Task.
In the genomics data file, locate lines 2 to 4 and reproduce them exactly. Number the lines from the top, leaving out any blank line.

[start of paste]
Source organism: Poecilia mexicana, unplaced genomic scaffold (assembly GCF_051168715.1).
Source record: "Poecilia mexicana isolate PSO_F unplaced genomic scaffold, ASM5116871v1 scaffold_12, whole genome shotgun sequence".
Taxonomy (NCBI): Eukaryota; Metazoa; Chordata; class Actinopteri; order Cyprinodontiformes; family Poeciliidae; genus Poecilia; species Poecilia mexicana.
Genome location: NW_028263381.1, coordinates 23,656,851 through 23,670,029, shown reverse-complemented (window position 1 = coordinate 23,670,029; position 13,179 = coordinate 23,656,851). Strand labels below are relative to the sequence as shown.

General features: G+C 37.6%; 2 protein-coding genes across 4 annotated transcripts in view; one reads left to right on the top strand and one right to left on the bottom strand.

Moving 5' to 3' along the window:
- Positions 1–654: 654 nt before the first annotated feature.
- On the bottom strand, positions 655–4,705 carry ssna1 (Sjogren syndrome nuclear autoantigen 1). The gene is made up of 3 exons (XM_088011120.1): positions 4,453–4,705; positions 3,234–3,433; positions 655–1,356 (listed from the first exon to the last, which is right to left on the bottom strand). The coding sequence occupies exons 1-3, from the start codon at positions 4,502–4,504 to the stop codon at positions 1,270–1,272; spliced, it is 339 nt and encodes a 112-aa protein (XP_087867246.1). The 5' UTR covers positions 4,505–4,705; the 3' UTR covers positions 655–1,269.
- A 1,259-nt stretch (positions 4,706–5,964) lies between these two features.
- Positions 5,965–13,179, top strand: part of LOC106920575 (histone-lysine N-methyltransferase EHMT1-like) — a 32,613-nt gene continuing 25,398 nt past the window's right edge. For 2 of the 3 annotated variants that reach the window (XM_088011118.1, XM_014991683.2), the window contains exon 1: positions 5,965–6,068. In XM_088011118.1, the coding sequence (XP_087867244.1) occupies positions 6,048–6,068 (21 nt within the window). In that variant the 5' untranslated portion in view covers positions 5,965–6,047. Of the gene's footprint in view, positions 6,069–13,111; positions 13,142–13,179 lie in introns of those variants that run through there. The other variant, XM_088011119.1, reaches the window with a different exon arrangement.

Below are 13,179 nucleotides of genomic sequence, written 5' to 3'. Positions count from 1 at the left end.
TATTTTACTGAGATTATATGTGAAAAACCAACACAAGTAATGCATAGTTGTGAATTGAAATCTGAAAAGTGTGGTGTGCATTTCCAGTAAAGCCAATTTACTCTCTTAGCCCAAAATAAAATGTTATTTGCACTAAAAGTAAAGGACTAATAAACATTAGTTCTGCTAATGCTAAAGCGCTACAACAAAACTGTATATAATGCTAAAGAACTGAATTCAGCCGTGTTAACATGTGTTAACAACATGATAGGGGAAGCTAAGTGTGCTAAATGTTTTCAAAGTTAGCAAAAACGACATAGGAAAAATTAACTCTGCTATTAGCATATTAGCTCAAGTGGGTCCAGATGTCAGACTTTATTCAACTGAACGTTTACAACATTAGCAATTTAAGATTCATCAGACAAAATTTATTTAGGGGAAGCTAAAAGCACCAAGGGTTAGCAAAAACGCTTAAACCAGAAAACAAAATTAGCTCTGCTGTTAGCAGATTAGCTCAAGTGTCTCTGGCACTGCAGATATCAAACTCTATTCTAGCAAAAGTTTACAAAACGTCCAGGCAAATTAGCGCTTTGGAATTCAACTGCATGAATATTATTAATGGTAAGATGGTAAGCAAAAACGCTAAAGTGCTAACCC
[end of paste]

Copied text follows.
Source record: "Poecilia mexicana isolate PSO_F unplaced genomic scaffold, ASM5116871v1 scaffold_12, whole genome shotgun sequence".
Taxonomy (NCBI): Eukaryota; Metazoa; Chordata; class Actinopteri; order Cyprinodontiformes; family Poeciliidae; genus Poecilia; species Poecilia mexicana.
Genome location: NW_028263381.1, coordinates 23,656,851 through 23,670,029, shown reverse-complemented (window position 1 = coordinate 23,670,029; position 13,179 = coordinate 23,656,851). Strand labels below are relative to the sequence as shown.